There are many ailments attributed to the pancreas.  The following is a short list of some of the conditions of the pancreas that may affect patients and may require surgery:

  • Pancreatitis
  • Cystic Neoplasms of the Pancreas
    • Pancreatic pseudocyst
    • Serous Cystic Neoplasm
    • Mucinous Cystic Neoplasm
    • Intraductal Papillary Mucinous Neoplasm (IPMN)
  • Pancreatic Islet Cell Tumors/ Pancreatic Neuroendocrine Tumors (PNETs)
    • ‚ÄčInsulinoma
    • Gastrinoma
    • VIPoma
    • Glucagonoma
    • Non-functional
  • Pancreatic Adenocarcinoma (Pancreatic Cancer)

Prior to surgery, patients may require further testing in the way of more imaging tests or biopsies that help us characterize the pancreas and surrounding structures better.  This allows us to offer you the best approach to treatment. Treatment may sometimes involve different types of doctors with expertise in different treatment modalities.  Surgery is indicated for one of two reasons.  Either patients manifest with symptoms which can include pain, jaundice (yellowing of the skin), malabsorption of foods, alterations in blood sugar biochemistry or the malignant potential of the lesions that we see within the pancreas is substantial.  Sometimes patients may have both problems.  Surgical intervention usually requires removal of the part of the pancreas that is diseased.  Due to the proximity of important structures to the pancreas this usually involves not only removal of the pancreas but also removal of some of these other organs as well.  Surgery of the pancreas is considered major surgery but is conducted quite safely today.  Procedures may include laparscopic or open techniques.  There are a number of good resources available that may provide in depth detail of the conditions and interventions of the pancreas.  Here are a list of links you may find helpful.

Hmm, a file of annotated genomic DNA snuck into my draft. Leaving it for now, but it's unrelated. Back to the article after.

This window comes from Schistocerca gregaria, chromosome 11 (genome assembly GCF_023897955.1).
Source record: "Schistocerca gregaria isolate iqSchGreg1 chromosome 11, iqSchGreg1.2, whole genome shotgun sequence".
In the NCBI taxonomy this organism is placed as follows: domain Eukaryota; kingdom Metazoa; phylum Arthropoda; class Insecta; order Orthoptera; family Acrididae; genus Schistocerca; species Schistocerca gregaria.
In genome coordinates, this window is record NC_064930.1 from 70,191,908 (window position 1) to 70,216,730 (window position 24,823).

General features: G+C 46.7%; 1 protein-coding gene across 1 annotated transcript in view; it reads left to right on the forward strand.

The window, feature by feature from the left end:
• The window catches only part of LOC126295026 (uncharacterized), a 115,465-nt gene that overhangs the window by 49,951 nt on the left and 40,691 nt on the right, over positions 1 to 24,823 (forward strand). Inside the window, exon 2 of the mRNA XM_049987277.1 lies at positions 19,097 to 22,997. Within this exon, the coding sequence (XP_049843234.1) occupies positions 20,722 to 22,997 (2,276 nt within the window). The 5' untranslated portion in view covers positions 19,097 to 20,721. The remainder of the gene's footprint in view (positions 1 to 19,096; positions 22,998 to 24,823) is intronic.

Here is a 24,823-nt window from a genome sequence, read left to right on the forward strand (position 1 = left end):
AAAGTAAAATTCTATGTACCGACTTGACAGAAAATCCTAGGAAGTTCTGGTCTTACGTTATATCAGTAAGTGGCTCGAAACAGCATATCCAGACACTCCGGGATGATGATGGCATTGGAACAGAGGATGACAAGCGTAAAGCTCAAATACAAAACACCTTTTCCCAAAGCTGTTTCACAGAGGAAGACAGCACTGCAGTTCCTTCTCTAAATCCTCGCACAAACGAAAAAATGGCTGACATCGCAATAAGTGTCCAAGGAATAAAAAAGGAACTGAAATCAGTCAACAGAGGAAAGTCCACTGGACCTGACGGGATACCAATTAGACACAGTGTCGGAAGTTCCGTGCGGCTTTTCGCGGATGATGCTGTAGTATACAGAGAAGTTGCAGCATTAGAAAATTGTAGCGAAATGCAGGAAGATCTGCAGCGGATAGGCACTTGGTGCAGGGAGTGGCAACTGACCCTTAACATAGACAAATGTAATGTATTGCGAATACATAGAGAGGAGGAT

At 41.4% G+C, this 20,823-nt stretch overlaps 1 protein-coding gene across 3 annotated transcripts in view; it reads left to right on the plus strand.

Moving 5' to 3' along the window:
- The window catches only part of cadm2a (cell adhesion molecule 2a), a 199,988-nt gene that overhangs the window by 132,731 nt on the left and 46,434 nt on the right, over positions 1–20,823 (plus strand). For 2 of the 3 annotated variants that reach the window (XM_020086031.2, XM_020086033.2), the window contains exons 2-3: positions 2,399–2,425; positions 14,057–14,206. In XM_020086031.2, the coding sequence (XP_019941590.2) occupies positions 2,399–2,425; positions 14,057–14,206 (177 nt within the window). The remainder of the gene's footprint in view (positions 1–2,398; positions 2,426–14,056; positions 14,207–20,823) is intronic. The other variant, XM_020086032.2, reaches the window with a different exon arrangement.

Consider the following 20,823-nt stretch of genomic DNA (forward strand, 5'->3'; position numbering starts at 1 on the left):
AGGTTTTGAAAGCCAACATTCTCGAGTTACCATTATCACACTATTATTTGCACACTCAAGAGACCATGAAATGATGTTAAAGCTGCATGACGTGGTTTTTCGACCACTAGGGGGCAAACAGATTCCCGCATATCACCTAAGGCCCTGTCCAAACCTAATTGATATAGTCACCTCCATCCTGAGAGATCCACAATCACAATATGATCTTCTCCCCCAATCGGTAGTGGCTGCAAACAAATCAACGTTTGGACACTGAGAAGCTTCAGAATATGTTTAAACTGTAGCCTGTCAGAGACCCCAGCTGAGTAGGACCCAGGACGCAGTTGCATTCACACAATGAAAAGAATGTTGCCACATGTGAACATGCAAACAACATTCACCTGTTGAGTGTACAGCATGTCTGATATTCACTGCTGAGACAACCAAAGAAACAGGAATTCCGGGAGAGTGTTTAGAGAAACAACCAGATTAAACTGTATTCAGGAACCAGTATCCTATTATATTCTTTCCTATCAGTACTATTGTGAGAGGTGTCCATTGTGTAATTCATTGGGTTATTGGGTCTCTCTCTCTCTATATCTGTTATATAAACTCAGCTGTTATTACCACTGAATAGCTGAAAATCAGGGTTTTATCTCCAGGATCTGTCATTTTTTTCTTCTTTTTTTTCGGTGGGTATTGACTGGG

The National Pancreas Foundation

Pancreatic Neuroendocrine Tumors

Pancreas Surgery

The pancreas is an organ located within the upper abdomen behind the stomach.  It is surrounded by and attached to many important structures within the abdomen.  Its function can be classified into two different parts: exocrine function (digestion of foods) and endocrine function (hormonal control - mostly of blood sugar).  

Exocrine function is a result of digestive enzymes that help break down fats and carbohydrates found within the diet.  These enzymes enter into to the intestines via the main pancreatic duct that runs along the length of the pancreas.  The main pancreatic duct actually connects with the main bile duct (common bile duct) to empty enzymes from the pancreas and bile from the liver into the first portion of the intestines known as the duodenum.  This is where digestion will take place. Diseases or surgeries resulting in a loss of production of these exocrine enzymes results in foods not being digested and patients may sometimes complain of greasy stools.  

The endocrine function of the pancreas works to produce hormones that are released into the blood stream and largely control blood sugar levels.  One of the more important hormones is called insulin.  Insulin is responsible for making sure that after a big meal blood sugar does not get too high.  Insulin will take sugar in your bloodstream and convert is to carbohydrates and fats for storage.  It is important to note that diseases and surgeries resulting in loss of the cells responsible for making insulin can result in diabetes.